In 1993, a biotech company introduces a tomato genetically-engineered to delay rot, thus allowing these tomatoes to ripen on the vine and, says the company, retain flavor.
Genetic Engineering of Tomatoes Is Fruitful, Says Company
STONE PHILLIPS, anchor:
SCIENCE WATCH now: This is tomato season, time to enjoy one of summer's greatest pleasures--vine-ripened tomatoes, fresh from the garden. But why can't they taste that good all year-round? Well, that day may be coming soon, through genetic engineering. Sounds like heaven to some, but others have their doubts. NBC science correspondent Robert Bazell:
ROBERT BAZELL reporting:
Alida Lessard of Saint James, New York, like millions of Americans, has spent much of the summer in her garden, and is now enjoying the harvest--especially the tomatoes.
Ms. ALIDA LESSARD: If you pick it and eat it right there in the garden in the warm sun, it's got a flavor that's--that's very good!
BAZELL: A bit of that late summer joy will be spread throughout the year starting this fall, if one is to believe the CEO of Calgene about the potential of the company's new genetically engineered tomato.
Mr. ROGER SALQUIST (Calgene Chief Executive Officer): It's a piece of the diet that people have been missing for years--good-tasting tomatoes.
BAZELL: Tomatoes, of course, are already available all winter. But to avoid spoilage farmers in Florida pick them green then ripen them with ethylene gas, yielding a product that many believe tastes more like cardboard than tomatoes.
Mr. SALQUIST: We found the gene that produces the substance that naturally makes a tomato rot.
BAZELL: Using the tools of genetic engineering, scientists at Calgene were able to turn off the rotting gene, allowing the tomato to stay fresh seven to 10 days longer. As a result, Calgene's Flavr Savr tomato will be picked when it is turning red on the vine and brought to market without gassing. Salquist predicts consumers will notice a dramatically better taste.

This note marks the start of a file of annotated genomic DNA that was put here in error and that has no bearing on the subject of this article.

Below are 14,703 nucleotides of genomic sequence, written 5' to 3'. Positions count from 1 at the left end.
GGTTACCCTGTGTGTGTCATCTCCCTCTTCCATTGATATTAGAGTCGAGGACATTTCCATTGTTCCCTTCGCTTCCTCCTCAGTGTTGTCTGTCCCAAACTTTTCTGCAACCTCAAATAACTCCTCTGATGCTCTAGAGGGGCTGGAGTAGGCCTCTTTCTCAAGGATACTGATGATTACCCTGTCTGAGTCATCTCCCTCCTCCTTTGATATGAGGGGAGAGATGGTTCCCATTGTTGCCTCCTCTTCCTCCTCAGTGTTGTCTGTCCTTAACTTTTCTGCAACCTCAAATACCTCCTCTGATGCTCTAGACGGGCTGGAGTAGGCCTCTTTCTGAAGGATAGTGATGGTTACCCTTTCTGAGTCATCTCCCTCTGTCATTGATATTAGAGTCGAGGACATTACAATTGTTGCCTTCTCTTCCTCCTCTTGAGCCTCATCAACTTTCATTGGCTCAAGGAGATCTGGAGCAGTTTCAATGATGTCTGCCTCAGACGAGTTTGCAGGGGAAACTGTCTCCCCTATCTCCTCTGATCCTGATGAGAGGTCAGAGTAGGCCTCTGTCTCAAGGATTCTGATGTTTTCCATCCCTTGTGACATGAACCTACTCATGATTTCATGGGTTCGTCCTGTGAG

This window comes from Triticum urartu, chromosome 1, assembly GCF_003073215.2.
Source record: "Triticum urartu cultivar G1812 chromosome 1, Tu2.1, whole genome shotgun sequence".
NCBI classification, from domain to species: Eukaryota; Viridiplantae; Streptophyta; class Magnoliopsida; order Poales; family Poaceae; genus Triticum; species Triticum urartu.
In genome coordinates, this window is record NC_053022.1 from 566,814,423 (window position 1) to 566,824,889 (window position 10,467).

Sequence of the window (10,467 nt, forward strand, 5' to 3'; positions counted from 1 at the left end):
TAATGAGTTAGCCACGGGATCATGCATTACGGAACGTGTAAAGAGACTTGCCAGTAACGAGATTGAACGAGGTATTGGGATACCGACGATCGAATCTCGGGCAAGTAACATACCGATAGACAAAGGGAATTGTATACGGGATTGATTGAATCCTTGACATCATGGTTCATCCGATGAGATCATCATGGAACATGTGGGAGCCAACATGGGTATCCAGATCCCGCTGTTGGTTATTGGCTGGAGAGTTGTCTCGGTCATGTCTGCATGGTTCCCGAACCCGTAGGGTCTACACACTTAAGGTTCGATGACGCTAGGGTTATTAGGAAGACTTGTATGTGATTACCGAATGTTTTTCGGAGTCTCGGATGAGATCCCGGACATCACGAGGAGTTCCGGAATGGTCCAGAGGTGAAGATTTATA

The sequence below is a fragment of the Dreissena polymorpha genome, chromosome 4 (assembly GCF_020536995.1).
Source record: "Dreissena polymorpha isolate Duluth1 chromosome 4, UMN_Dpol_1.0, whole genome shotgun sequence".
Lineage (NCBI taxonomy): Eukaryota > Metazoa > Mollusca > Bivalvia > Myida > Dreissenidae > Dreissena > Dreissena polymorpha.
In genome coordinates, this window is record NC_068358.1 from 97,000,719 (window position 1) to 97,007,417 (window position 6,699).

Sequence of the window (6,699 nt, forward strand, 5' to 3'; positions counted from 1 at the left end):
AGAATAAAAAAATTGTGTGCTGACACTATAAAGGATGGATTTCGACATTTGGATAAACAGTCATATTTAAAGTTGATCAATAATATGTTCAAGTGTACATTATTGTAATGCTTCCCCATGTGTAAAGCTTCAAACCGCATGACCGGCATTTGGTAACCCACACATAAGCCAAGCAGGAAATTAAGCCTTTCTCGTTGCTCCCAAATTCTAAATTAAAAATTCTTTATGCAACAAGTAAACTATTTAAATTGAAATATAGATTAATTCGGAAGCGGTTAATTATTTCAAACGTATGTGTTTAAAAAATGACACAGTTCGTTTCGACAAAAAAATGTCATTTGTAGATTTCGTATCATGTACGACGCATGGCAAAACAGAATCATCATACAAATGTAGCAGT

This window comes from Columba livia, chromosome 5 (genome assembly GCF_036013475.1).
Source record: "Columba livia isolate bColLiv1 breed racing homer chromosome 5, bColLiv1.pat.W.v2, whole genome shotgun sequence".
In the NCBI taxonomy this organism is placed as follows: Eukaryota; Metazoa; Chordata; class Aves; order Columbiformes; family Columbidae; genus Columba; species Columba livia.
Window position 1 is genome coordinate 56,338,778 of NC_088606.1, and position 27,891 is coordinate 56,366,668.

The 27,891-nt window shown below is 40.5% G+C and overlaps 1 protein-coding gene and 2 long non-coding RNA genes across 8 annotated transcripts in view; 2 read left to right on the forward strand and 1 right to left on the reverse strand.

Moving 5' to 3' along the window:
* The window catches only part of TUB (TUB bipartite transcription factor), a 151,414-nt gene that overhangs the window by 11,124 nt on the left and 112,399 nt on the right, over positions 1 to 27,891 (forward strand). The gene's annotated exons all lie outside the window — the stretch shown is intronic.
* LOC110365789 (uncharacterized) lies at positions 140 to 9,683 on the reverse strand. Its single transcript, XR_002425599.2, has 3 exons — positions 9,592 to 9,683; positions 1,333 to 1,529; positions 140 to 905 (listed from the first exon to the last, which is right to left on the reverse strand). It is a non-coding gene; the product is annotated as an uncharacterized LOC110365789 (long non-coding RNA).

Mr. SALQUIST: You know, this is a $4 billion market, and we're interested in--in getting a small piece of that.
BAZELL: In genetic engineering, scientists manipulate the chemical DNA which carries the information--the genes--that specify what a living thing is and how it functions. The technology is being used in attempts to solve many problems, especially curing human disease.
By inserting human DNA into a fertilized egg, researchers have produced patented goats whose milk contains drugs that could be used to treat human illness. And they have created and patented pigs with blood that might someday be used in human transfusions, and carried out thousands of other experiments. But for now, the new tomato is getting much of the skeptical attention.
Nora Poullion is one of 2500 prominent chefs who have signed a letter promising to boycott the Flavr Savr and other genetically engineered foods.
Ms. NORA POULLION: We don't know what kind of effect it will have on the next generation--I mean, starting to play around with different genes from different species--I mean, I think that sounds sort of scary.
BAZELL: Most scientists dismiss such fears as `misinformed' and `groundless.' The Food and Drug Administration and the US Department of Agriculture have approved the Flavr Savr.
Mr. ALVIN YOUNG (Agriculture Department): We know exactly what we're doing. We've evaluated it very carefully--first in the laboratory, then in the greenhouse and then in the field.
BAZELL: Biotechnology companies are working on dozens of new agricultural products, including cotton that would withstand greater doses of weed killer and rape seed with oil lower in saturated fat. The genetically engineered tomatoes will cost more, but if consumers accept them, much of the industry's attention will turn to making more produce available year-round. Imagine fresh corn, strawberries, and peaches on the shelves in February. The scientists are predicting that genetic engineering will bring an endless summer to the supermarket. Robert Bazell, NBC News, Davis, California.
Glowing plants. Self-destructing mosquitoes. Fast-growing fish called Frankenfish. There’s no denying that genetic engineering is a walk on the weird side. Yet genetically modified living things are as common as corn, as routine as rice.
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